- Turn the heat down to a low simmer, put the lid on the pan and leave it for at least 30 minutes.
- Check for flavour. If you find that it doesn’t have enough ‘bite’ add a little more chili.
- Check occasionally to make sure it is not boiling dry. If it does start to dry out then add a splash of water to keep it moist.
- The lowest setting on my stovetop is ideal, but yours may be stronger, so keep checking. The aim is to reduce the liquid from the tomatoes by about half.
This recipe will feed 4 as a starter, and 2 as a main meal. If you want to make a bigger batch then just double the quantities of everything except the chili. Use your own judgment on this. Remember, you can put it in but you can’t take it out.
I like to taste and adjust as I go along. The best way to do this is to take a small piece of bread and dip in in the sauce in the pan. That way you get a feel for what the final flavour will be, and how hot the chili has made it.
Serve with plenty of crusty bread to mop up the delicious juices. Or perhaps you’d like to try it with Seeded Irish Soda Bread.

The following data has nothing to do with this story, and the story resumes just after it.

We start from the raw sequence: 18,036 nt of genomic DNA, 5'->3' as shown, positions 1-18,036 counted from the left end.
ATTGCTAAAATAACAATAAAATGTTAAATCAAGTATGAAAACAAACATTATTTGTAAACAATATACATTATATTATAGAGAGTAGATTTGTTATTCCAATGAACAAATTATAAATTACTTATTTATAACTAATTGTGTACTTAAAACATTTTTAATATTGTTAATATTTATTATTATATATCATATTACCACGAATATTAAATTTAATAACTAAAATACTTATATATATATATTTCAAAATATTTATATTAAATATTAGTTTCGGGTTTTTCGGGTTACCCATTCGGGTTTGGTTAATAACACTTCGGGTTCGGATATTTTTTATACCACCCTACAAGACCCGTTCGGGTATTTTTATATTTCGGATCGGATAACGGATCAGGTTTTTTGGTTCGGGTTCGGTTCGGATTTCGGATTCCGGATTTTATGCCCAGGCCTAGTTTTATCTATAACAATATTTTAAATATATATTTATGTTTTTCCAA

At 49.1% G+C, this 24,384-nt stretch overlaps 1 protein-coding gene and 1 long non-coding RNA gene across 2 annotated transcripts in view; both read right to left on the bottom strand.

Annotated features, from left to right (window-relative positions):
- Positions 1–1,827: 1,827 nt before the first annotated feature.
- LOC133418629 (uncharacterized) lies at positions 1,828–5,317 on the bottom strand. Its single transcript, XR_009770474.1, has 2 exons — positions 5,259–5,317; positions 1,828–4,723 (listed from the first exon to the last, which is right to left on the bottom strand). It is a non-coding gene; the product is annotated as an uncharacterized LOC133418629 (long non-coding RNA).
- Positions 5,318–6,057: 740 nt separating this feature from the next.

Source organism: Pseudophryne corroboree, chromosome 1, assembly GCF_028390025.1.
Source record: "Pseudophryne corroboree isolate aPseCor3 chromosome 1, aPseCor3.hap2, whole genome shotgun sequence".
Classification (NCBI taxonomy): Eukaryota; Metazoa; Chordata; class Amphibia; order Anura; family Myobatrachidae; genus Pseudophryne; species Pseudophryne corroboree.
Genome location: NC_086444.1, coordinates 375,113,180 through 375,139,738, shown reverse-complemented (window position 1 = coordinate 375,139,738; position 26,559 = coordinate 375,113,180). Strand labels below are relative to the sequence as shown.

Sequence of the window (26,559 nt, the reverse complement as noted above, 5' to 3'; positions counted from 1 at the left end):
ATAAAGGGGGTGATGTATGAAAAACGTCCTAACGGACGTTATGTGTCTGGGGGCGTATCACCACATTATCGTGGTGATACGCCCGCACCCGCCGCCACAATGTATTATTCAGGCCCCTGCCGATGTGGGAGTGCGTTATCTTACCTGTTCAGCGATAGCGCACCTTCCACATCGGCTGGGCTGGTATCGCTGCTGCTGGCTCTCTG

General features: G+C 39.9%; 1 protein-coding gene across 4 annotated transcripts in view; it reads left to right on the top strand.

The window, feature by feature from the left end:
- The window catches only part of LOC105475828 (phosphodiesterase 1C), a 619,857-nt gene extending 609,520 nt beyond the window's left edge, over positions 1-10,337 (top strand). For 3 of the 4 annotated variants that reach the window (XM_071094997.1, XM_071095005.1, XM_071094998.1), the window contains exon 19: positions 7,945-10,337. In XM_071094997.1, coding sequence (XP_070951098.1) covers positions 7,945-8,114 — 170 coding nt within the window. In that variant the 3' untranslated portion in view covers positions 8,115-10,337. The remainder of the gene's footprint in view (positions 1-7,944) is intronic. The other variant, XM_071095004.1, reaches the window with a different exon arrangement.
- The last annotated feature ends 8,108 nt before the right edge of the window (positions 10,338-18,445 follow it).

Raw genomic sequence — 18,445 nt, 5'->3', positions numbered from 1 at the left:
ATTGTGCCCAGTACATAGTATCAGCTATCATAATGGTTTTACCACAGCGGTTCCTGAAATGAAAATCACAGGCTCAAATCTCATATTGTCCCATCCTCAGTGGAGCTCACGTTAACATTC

Can I freeze peri peri chicken livers?
Yes, these freeze beautifully. Just ladle the livers into suitable containers and pop in the freezer.
To defrost you can use the defrost setting on your microwave or tip the frozen livers into a pan and heat gently on the stove to defrost, stirring occasionally.
Once defrosted, place in a saucepan on the stove over a gentle heat and leave until it is piping hot.
Convert grams to cups
To help you convert your recipe measurements, I have created a handy Cookery Conversion Calculator which will convert ingredients between grams, ounces, tablespoons, cups and millilitres. I hope you will find it useful.
If you live at a high altitude you may find you need to adjust your baking recipes to compensate for this. You can read about how to do this in this post on baking at high altitudes.
Pin for later
Why not pin this recipe for peri peri chicken livers to your pinterest board so you can make it later. Just click the image below.
This recipe was number 8 on my top 10 recipes for December 2019.
Recipe – Peri Peri Chicken Livers
Peri Peri Chicken Livers
(Click the stars to rate this recipe)Print recipe Leave a comment
- Sharp Knife
- Chopping Board
- Wok or large frying pan